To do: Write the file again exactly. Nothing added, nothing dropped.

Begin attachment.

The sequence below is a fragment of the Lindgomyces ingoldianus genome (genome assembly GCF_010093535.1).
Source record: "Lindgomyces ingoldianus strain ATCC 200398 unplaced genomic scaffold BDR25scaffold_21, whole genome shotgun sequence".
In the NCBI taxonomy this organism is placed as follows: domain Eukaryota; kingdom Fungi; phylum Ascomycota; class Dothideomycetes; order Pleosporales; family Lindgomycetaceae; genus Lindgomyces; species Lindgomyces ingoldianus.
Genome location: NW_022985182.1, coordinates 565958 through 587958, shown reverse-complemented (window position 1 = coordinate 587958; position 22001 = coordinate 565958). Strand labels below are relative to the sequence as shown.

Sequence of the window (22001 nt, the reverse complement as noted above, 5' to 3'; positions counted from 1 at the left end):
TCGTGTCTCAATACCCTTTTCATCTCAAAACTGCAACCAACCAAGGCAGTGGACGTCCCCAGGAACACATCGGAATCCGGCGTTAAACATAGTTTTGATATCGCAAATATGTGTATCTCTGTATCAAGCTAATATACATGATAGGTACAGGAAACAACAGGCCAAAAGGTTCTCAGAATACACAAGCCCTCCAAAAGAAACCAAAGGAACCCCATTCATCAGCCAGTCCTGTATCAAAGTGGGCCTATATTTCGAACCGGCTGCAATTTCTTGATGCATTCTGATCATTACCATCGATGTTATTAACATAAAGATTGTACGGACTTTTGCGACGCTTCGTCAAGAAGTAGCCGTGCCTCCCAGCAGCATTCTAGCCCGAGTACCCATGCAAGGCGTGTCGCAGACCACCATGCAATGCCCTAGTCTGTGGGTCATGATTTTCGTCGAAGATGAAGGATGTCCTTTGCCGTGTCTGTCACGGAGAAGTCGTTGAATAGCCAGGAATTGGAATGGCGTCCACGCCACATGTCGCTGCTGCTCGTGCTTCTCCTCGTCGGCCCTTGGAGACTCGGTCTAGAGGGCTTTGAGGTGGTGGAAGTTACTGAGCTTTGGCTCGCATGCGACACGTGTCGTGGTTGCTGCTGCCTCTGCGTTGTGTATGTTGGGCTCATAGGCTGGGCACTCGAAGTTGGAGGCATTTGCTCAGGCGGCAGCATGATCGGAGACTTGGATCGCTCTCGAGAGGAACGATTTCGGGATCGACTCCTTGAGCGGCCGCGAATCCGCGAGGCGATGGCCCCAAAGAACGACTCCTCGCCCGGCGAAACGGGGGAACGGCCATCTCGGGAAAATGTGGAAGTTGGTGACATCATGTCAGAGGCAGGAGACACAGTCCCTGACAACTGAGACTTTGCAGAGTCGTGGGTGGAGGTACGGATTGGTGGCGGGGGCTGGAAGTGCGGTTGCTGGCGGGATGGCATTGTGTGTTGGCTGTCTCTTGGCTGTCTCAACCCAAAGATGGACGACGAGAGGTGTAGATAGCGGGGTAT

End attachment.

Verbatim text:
The sequence below is a fragment of the Lindgomyces ingoldianus genome (genome assembly GCF_010093535.1).
Source record: "Lindgomyces ingoldianus strain ATCC 200398 unplaced genomic scaffold BDR25scaffold_21, whole genome shotgun sequence".
In the NCBI taxonomy this organism is placed as follows: domain Eukaryota; kingdom Fungi; phylum Ascomycota; class Dothideomycetes; order Pleosporales; family Lindgomycetaceae; genus Lindgomyces; species Lindgomyces ingoldianus.
Genome location: NW_022985182.1, coordinates 565958 through 587958, shown reverse-complemented (window position 1 = coordinate 587958; position 22001 = coordinate 565958). Strand labels below are relative to the sequence as shown.

Sequence of the window (22001 nt, the reverse complement as noted above, 5' to 3'; positions counted from 1 at the left end):
TCGTGTCTCAATACCCTTTTCATCTCAAAACTGCAACCAACCAAGGCAGTGGACGTCCCCAGGAACACATCGGAATCCGGCGTTAAACATAGTTTTGATATCGCAAATATGTGTATCTCTGTATCAAGCTAATATACATGATAGGTACAGGAAACAACAGGCCAAAAGGTTCTCAGAATACACAAGCCCTCCAAAAGAAACCAAAGGAACCCCATTCATCAGCCAGTCCTGTATCAAAGTGGGCCTATATTTCGAACCGGCTGCAATTTCTTGATGCATTCTGATCATTACCATCGATGTTATTAACATAAAGATTGTACGGACTTTTGCGACGCTTCGTCAAGAAGTAGCCGTGCCTCCCAGCAGCATTCTAGCCCGAGTACCCATGCAAGGCGTGTCGCAGACCACCATGCAATGCCCTAGTCTGTGGGTCATGATTTTCGTCGAAGATGAAGGATGTCCTTTGCCGTGTCTGTCACGGAGAAGTCGTTGAATAGCCAGGAATTGGAATGGCGTCCACGCCACATGTCGCTGCTGCTCGTGCTTCTCCTCGTCGGCCCTTGGAGACTCGGTCTAGAGGGCTTTGAGGTGGTGGAAGTTACTGAGCTTTGGCTCGCATGCGACACGTGTCGTGGTTGCTGCTGCCTCTGCGTTGTGTATGTTGGGCTCATAGGCTGGGCACTCGAAGTTGGAGGCATTTGCTCAGGCGGCAGCATGATCGGAGACTTGGATCGCTCTCGAGAGGAACGATTTCGGGATCGACTCCTTGAGCGGCCGCGAATCCGCGAGGCGATGGCCCCAAAGAACGACTCCTCGCCCGGCGAAACGGGGGAACGGCCATCTCGGGAAAATGTGGAAGTTGGTGACATCATGTCAGAGGCAGGAGACACAGTCCCTGACAACTGAGACTTTGCAGAGTCGTGGGTGGAGGTACGGATTGGTGGCGGGGGCTGGAAGTGCGGTTGCTGGCGGGATGGCATTGTGTGTTGGCTGTCTCTTGGCTGTCTCAACCCAAAGATGGACGACGAGAGGTGTAGATAGCGGGGTAT